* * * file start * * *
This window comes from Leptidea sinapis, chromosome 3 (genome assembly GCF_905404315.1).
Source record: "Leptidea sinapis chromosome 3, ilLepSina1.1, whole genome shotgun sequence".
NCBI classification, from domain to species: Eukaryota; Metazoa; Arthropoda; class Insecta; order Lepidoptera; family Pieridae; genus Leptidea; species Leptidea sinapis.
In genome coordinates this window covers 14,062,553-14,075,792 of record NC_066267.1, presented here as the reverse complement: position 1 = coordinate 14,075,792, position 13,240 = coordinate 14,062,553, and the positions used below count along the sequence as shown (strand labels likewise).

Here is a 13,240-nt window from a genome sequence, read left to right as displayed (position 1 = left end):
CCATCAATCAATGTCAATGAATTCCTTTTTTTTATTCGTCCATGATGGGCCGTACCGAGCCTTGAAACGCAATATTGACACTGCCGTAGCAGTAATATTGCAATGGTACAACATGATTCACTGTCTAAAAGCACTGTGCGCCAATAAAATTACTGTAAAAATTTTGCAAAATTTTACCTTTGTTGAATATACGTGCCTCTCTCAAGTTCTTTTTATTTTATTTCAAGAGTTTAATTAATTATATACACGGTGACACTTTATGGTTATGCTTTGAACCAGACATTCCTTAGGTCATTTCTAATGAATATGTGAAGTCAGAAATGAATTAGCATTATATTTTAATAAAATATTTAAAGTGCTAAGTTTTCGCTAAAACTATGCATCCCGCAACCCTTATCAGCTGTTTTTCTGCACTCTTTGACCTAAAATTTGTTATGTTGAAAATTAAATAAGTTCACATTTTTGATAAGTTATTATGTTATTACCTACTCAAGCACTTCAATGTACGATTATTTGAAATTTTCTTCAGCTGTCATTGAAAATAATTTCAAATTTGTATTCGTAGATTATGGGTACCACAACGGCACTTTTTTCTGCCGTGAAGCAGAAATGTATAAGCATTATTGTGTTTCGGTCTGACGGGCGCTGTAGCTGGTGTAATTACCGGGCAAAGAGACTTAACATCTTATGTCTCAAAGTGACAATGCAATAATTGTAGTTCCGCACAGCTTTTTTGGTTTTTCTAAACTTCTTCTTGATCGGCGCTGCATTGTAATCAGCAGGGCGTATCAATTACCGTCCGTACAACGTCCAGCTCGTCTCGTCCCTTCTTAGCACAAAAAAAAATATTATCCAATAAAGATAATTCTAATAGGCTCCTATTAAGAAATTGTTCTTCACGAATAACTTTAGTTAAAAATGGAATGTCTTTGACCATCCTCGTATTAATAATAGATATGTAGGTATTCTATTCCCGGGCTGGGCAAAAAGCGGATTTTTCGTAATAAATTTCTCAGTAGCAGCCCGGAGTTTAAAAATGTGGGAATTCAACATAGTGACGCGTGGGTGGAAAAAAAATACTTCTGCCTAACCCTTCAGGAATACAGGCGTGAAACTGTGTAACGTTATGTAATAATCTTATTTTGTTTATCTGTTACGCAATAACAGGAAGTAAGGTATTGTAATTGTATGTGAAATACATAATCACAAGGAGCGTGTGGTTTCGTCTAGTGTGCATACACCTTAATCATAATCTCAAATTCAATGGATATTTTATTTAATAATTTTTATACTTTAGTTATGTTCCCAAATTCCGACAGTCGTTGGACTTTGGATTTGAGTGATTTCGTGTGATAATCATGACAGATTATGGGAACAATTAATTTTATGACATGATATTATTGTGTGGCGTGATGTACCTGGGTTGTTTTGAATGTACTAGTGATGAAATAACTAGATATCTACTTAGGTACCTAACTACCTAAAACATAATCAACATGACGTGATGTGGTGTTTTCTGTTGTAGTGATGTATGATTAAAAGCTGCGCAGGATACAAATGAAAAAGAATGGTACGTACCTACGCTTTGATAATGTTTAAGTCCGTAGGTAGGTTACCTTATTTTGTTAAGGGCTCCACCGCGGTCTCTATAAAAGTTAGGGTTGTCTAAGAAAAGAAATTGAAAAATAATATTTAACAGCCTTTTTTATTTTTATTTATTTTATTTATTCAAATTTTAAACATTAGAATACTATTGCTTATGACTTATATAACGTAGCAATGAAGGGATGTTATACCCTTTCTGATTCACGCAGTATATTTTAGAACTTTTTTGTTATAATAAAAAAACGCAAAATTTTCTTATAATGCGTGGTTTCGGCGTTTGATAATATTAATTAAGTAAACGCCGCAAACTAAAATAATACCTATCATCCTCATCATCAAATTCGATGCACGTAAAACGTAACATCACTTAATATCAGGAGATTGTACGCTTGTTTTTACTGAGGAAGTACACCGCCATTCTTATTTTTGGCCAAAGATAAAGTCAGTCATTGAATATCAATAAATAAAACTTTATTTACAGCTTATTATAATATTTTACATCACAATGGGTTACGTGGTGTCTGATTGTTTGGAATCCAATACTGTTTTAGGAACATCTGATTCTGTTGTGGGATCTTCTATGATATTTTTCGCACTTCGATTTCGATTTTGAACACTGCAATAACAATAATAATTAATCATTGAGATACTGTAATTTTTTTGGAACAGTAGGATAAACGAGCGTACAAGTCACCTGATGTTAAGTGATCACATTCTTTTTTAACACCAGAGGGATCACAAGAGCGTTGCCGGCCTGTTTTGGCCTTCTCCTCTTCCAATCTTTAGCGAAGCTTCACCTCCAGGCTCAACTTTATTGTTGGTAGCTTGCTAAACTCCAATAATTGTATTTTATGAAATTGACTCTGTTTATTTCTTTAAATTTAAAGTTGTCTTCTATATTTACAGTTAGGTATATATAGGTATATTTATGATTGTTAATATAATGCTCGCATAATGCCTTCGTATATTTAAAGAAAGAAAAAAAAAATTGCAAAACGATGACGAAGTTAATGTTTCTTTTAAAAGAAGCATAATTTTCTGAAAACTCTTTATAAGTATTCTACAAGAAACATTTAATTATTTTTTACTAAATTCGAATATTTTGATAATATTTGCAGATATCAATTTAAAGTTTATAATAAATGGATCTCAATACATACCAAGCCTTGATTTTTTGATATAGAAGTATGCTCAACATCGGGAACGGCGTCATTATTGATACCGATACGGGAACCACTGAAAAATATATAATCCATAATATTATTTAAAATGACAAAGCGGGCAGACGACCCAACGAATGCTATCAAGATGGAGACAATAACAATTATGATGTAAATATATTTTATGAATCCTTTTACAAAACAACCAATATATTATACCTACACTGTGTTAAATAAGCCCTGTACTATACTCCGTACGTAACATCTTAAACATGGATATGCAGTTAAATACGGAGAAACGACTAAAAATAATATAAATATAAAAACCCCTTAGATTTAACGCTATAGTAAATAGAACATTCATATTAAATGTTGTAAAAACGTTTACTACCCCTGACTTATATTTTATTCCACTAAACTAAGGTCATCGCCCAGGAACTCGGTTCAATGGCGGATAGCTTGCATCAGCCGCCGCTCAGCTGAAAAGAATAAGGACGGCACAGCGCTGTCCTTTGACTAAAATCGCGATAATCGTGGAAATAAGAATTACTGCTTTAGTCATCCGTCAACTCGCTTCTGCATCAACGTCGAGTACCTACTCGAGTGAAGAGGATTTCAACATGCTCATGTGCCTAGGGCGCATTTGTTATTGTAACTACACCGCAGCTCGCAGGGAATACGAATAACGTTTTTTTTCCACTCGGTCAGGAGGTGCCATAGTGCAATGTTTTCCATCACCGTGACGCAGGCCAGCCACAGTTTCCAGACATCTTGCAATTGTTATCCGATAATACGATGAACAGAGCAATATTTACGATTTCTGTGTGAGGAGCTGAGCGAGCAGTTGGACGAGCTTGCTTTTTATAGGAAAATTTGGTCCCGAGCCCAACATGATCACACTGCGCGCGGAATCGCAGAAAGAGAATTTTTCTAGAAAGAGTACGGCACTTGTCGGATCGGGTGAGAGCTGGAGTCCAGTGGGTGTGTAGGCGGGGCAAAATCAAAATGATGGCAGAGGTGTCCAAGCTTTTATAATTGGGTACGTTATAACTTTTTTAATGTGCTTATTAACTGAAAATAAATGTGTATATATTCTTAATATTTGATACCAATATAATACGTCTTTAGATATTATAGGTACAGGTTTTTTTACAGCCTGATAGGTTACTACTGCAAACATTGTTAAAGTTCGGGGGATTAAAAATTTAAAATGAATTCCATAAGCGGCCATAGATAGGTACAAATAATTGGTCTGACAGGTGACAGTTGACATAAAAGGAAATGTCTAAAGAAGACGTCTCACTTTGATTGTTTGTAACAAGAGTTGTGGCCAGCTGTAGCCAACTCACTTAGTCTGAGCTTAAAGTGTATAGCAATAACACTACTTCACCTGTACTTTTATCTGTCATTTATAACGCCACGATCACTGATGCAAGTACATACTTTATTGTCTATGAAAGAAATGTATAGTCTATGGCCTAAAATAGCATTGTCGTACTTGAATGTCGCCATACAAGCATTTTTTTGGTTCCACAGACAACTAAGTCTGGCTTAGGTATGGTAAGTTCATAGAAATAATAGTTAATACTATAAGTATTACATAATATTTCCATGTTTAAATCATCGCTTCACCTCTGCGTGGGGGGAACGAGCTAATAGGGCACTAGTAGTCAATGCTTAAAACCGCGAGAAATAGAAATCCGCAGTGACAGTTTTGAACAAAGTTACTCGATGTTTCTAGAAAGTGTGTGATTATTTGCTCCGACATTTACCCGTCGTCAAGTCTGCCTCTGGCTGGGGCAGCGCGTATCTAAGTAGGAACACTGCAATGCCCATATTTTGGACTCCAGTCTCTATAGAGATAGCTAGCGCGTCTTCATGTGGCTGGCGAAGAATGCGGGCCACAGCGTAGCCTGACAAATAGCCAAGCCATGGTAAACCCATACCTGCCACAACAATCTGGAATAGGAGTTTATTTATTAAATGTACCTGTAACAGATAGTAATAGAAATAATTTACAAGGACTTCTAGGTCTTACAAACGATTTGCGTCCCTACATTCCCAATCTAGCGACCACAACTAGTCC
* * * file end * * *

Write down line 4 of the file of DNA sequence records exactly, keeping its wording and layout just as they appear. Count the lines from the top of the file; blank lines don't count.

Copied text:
In genome coordinates this window covers 14,062,553-14,075,792 of record NC_066267.1, presented here as the reverse complement: position 1 = coordinate 14,075,792, position 13,240 = coordinate 14,062,553, and the positions used below count along the sequence as shown (strand labels likewise).